Two adults and a child in camouflage in front of a marsh

If you didn’t learn to hunt as a kid, it can seem intimidating to get into the sport as an adult. But with a little patience and willingness to learn, anyone can take part in this vibrant and varied sport.

Here are a few tips to get started.

1. Do your research

Hunting is all about getting out of the house and connecting with the great outdoors. Before you step out your front door, however, it will help to narrow down your interests. Do you want to track deer through the woods, or wait for ducks beside a scenic salt marsh? Are you interested in archery, trapping, or hunting by shotgun? Narrow down your interest to help focus the additional training and research you need to do in order to get started, as well as any gear you may need to buy.

2. Take additional classes

Completing your Basic Hunter Education is a required part of starting off your education as a hunter, but if you’re starting from scratch, it may not cover all of the skills you need to go on your first hunt. MassWildlife Learn to Hunt Programs can help fill in the gaps, providing the training needed to pursue different types of game.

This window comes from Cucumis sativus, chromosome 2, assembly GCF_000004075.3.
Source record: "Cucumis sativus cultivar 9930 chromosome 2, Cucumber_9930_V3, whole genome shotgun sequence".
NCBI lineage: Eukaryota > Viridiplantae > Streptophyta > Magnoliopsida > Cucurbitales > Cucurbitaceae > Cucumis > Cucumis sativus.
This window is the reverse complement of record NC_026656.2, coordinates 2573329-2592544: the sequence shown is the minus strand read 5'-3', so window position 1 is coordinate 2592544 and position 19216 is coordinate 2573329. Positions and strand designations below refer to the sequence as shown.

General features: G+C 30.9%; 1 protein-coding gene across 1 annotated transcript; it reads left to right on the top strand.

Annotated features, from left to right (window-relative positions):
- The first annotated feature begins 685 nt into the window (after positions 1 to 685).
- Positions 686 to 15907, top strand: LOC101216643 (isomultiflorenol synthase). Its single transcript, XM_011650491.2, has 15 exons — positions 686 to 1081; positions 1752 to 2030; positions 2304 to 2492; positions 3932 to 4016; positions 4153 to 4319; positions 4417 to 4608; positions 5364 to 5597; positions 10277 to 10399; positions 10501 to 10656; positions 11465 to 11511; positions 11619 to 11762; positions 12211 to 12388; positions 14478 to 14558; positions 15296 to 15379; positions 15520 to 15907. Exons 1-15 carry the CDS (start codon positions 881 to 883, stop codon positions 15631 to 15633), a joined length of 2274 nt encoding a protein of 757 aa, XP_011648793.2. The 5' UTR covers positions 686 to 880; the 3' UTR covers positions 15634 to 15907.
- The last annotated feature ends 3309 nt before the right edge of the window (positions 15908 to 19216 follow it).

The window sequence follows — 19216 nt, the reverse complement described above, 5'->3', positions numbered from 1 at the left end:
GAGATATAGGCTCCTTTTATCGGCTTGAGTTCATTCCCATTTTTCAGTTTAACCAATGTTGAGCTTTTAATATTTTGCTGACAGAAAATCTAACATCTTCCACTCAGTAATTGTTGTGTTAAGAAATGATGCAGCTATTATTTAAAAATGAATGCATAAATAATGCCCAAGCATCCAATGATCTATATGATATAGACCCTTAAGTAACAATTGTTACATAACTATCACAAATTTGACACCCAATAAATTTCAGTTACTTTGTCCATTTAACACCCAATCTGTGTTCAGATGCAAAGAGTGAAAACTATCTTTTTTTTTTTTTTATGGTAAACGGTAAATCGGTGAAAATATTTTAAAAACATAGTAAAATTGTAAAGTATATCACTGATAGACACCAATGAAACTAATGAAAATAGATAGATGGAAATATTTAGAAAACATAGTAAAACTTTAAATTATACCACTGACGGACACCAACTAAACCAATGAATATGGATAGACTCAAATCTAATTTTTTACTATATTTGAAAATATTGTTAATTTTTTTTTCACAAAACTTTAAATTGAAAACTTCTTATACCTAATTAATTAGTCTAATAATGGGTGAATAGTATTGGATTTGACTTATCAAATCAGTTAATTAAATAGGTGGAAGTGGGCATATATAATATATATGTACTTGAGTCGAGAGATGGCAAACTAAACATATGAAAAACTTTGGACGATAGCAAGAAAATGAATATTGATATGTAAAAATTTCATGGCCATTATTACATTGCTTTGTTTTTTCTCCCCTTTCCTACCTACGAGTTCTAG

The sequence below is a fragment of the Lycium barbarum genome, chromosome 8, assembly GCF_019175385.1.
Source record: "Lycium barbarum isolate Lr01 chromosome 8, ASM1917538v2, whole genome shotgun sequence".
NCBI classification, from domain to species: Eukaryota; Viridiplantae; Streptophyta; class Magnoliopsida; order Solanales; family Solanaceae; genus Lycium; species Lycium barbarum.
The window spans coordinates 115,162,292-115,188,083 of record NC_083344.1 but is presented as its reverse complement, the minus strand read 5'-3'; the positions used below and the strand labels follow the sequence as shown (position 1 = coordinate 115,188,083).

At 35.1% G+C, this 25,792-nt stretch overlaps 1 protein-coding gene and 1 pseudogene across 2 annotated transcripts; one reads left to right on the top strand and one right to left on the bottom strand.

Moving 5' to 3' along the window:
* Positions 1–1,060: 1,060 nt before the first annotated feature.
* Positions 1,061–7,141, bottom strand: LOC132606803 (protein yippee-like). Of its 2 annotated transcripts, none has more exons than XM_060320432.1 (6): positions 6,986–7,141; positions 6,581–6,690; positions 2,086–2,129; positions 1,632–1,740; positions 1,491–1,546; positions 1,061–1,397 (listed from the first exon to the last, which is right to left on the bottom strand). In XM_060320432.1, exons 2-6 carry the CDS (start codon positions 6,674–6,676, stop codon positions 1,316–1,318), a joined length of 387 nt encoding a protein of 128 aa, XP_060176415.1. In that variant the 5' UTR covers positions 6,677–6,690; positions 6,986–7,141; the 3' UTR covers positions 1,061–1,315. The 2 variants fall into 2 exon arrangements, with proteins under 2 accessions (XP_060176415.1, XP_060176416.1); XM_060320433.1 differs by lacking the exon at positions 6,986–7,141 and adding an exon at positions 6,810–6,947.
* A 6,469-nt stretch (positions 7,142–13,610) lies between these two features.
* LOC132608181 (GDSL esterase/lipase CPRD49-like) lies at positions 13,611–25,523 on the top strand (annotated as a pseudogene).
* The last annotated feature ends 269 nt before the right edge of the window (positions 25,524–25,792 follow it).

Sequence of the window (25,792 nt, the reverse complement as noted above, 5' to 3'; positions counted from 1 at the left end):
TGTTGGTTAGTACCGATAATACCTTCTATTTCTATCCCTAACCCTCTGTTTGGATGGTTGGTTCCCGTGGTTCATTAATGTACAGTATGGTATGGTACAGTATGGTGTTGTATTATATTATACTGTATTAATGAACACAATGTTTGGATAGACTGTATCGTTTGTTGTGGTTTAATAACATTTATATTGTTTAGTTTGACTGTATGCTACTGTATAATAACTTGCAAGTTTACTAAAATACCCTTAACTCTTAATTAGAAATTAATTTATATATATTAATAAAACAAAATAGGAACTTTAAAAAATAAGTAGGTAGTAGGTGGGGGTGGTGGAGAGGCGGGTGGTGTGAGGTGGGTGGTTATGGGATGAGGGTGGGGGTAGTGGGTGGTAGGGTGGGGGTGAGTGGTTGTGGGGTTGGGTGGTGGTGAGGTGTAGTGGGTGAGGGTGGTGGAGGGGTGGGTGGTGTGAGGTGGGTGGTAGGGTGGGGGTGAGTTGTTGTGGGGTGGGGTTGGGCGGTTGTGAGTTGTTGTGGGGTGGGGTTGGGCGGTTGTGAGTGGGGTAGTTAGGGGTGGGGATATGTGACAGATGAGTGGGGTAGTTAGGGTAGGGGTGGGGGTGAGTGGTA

You will likely also find it helpful to take classes in skills that will better help you navigate the habitats where you hunt. These skills may include orienteering, wilderness survival, ecology, or tracking. Many organizations throughout New England, including local gear outfitters, offer courses in these outdoor skills.

Women hunters should check out the Becoming an Outdoors-Woman (BOW) program, offered by the Massachusetts Division of Fisheries & Wildlife. This program provides training in an assortment of valuable outdoor skills – from bow and shotgun skills to map and compass usage, game cooking, woodland tracking, and much more.

3. Get familiar with hunting ethics

A woman hunter aiming a gun through tall grassEthical hunting means going above and beyond the laws that govern your activities. Ethical hunters care for the lands and wildlife that make hunting possible. Ethical hunters also act as a good ambassador for the sport, and in doing so ensure that hunters remain welcome in the broader community and hunting lands stay open.